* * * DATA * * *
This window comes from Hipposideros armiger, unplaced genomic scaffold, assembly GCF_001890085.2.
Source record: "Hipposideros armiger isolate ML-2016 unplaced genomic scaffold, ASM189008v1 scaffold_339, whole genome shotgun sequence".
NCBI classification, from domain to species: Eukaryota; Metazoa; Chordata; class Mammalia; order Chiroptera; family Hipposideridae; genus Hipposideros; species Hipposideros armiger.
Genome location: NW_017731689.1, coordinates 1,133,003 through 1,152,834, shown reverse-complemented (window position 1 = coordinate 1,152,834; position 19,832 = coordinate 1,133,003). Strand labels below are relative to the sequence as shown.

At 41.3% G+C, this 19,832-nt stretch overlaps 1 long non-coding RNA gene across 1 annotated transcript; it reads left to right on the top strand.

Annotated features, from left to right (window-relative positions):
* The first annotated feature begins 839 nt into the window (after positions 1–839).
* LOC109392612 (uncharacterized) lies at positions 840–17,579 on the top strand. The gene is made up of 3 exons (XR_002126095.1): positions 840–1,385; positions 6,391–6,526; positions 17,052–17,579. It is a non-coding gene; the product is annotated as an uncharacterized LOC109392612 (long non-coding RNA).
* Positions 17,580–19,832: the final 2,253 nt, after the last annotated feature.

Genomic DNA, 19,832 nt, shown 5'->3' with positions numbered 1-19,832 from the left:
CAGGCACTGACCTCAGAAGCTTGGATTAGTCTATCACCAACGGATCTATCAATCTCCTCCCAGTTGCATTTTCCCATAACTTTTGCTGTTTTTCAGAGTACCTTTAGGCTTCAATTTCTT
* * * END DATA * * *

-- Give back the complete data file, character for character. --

This window comes from Hipposideros armiger, unplaced genomic scaffold, assembly GCF_001890085.2.
Source record: "Hipposideros armiger isolate ML-2016 unplaced genomic scaffold, ASM189008v1 scaffold_339, whole genome shotgun sequence".
NCBI classification, from domain to species: Eukaryota; Metazoa; Chordata; class Mammalia; order Chiroptera; family Hipposideridae; genus Hipposideros; species Hipposideros armiger.
Genome location: NW_017731689.1, coordinates 1,133,003 through 1,152,834, shown reverse-complemented (window position 1 = coordinate 1,152,834; position 19,832 = coordinate 1,133,003). Strand labels below are relative to the sequence as shown.

At 41.3% G+C, this 19,832-nt stretch overlaps 1 long non-coding RNA gene across 1 annotated transcript; it reads left to right on the top strand.

Annotated features, from left to right (window-relative positions):
* The first annotated feature begins 839 nt into the window (after positions 1–839).
* LOC109392612 (uncharacterized) lies at positions 840–17,579 on the top strand. The gene is made up of 3 exons (XR_002126095.1): positions 840–1,385; positions 6,391–6,526; positions 17,052–17,579. It is a non-coding gene; the product is annotated as an uncharacterized LOC109392612 (long non-coding RNA).
* Positions 17,580–19,832: the final 2,253 nt, after the last annotated feature.

Genomic DNA, 19,832 nt, shown 5'->3' with positions numbered 1-19,832 from the left:
CAGGCACTGACCTCAGAAGCTTGGATTAGTCTATCACCAACGGATCTATCAATCTCCTCCCAGTTGCATTTTCCCATAACTTTTGCTGTTTTTCAGAGTACCTTTAGGCTTCAATTTCTT